The relationship between clinically assessed and free-living walking is unclear. Cadence (steps/min) can be measured accurately under both conditions using modern technologies, thus providing a common measurement metric. Therefore, the purpose of this study was to compare clinical and free-living cadence in older adults.
15 community-dwelling older adults (7 men, 8 women; 61–81 years) completed GAITRite-determined normal and dual-task walks and wore objective monitors for 1 week. Descriptive data included gait speed (cm/sec), steps/day, as well as cadence. Nonparametric tests evaluated differences between normal and dual-task walks and between accelerometer- and pedometer-determined steps/day. Free-living time detected above clinically determined cadence was calculated.
Participants crossed the GAITRite at 125.56 ± 15.51 cm/sec (men) and 107.93 ± 9.41 steps/min (women) during their normal walk and at 112.59 ± 17.90 cm/sec and 103.10 ± 1.30 steps/min during their dual-task walk (differences between walks P < .05). Overall, they averaged 7159 ± 2480 (accelerometer) and 7813 ± 2919 steps/day (pedometer; difference NS). On average, < 10 min/day was spent above clinically determined cadences.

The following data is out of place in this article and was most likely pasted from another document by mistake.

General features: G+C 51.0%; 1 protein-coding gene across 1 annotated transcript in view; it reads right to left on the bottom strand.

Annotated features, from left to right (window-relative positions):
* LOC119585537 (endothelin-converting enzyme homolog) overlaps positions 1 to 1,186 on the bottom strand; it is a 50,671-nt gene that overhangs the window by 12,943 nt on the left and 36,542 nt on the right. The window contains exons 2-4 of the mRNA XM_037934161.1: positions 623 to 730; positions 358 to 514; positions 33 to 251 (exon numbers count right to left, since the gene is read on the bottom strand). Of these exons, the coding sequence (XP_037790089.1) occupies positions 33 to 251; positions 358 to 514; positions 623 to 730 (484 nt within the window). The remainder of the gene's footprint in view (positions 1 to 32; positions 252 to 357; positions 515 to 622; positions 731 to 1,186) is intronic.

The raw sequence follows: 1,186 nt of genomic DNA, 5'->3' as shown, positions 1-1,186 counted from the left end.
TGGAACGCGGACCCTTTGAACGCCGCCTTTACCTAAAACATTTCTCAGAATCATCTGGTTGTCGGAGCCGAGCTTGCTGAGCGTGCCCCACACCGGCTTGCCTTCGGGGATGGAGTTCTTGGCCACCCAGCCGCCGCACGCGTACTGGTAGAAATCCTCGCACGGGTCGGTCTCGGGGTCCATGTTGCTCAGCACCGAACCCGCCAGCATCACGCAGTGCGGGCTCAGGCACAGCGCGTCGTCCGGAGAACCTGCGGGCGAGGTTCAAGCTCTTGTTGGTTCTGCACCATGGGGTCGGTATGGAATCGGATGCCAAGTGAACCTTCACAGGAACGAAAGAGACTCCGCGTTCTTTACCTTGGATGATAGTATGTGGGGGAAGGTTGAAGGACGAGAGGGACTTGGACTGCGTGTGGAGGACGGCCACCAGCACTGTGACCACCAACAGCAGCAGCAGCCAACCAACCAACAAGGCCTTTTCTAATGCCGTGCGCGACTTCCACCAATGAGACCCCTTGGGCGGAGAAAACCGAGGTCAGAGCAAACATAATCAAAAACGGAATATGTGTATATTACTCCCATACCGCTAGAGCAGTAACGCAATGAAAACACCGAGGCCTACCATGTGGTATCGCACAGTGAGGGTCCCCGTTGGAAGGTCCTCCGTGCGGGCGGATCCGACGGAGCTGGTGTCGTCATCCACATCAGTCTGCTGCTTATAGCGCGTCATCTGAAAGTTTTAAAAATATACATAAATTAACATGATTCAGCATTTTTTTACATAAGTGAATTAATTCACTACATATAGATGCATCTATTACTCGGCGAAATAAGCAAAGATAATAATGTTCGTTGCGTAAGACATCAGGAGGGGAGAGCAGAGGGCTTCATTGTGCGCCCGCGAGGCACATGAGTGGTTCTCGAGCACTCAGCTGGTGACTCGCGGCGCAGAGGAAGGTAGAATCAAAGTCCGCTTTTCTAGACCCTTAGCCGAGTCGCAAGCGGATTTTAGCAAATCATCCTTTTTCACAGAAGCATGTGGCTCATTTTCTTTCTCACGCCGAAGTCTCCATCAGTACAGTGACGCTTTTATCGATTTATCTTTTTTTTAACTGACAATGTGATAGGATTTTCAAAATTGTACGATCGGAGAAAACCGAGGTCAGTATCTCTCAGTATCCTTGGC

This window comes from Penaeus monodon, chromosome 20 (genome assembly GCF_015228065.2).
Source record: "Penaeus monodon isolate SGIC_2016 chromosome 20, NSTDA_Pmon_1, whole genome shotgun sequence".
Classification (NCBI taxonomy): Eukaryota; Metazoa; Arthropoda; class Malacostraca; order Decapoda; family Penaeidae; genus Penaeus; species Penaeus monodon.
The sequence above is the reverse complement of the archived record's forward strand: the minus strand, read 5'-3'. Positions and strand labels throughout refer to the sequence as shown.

High-functioning, community-dwelling older adults are capable of walking at relatively high cadences (ie, > 100 steps/min). However, the same behavior appears to be uncommon in daily life, even for a minute.
Tudor-Locke is with the Walking Behavior Laboratory, Pennington Biomedical Research Center, Baton Rouge, LA. Barreira is with the Dept of Population Science, Pennington Biomedical Research Center, Baton Rouge, LA. Brouillette, Foil, and Keller are with the Institution for Dementia Research and Prevention, Pennington Biomedical Research Center, Baton Rouge, LA.